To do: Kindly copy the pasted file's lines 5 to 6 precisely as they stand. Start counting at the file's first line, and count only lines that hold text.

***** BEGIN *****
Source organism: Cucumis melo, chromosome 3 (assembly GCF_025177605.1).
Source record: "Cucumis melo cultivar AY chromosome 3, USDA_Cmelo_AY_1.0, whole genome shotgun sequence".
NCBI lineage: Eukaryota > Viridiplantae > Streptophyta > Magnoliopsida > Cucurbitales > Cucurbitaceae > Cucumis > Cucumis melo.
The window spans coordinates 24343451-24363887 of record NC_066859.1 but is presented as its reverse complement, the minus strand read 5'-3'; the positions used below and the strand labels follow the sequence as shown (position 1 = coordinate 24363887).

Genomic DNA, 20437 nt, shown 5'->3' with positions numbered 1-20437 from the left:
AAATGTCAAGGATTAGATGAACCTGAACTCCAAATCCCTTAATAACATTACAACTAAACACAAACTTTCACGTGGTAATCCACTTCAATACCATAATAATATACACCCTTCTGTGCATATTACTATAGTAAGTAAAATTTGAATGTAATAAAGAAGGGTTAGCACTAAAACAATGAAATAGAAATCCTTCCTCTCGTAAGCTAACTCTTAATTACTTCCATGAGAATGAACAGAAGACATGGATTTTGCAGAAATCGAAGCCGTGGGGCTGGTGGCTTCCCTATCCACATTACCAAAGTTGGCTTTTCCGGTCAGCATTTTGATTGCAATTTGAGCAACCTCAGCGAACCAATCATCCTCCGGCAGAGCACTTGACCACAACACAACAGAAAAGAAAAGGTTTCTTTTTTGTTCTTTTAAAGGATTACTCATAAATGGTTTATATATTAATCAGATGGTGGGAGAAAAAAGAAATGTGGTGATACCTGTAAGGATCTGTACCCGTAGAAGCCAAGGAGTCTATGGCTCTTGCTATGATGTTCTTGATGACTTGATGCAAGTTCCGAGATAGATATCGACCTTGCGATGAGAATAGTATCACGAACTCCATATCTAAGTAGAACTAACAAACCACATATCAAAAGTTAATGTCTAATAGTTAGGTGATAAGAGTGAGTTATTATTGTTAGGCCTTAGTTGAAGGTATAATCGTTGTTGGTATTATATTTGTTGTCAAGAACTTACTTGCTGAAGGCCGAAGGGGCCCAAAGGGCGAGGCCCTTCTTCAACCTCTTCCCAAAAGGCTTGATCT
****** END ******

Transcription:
Genomic DNA, 20437 nt, shown 5'->3' with positions numbered 1-20437 from the left:
AAATGTCAAGGATTAGATGAACCTGAACTCCAAATCCCTTAATAACATTACAACTAAACACAAACTTTCACGTGGTAATCCACTTCAATACCATAATAATATACACCCTTCTGTGCATATTACTATAGTAAGTAAAATTTGAATGTAATAAAGAAGGGTTAGCACTAAAACAATGAAATAGAAATCCTTCCTCTCGTAAGCTAACTCTTAATTACTTCCATGAGAATGAACAGAAGACATGGATTTTGCAGAAATCGAAGCCGTGGGGCTGGTGGCTTCCCTATCCACATTACCAAAGTTGGCTTTTCCGGTCAGCATTTTGATTGCAATTTGAGCAACCTCAGCGAACCAATCATCCTCCGGCAGAGCACTTGACCACAACACAACAGAAAAGAAAAGGTTTCTTTTTTGTTCTTTTAAAGGATTACTCATAAATGGTTTATATATTAATCAGATGGTGGGAGAAAAAAGAAATGTGGTGATACCTGTAAGGATCTGTACCCGTAGAAGCCAAGGAGTCTATGGCTCTTGCTATGATGTTCTTGATGACTTGATGCAAGTTCCGAGATAGATATCGACCTTGCGATGAGAATAGTATCACGAACTCCATATCTAAGTAGAACTAACAAACCACATATCAAAAGTTAATGTCTAATAGTTAGGTGATAAGAGTGAGTTATTATTGTTAGGCCTTAGTTGAAGGTATAATCGTTGTTGGTATTATATTTGTTGTCAAGAACTTACTTGCTGAAGGCCGAAGGGGCCCAAAGGGCGAGGCCCTTCTTCAACCTCTTCCCAAAAGGCTTGATCT